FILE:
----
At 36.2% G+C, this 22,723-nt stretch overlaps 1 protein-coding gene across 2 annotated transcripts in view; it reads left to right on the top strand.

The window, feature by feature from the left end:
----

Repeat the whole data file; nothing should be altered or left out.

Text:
At 36.2% G+C, this 22,723-nt stretch overlaps 1 protein-coding gene across 2 annotated transcripts in view; it reads left to right on the top strand.

The window, feature by feature from the left end: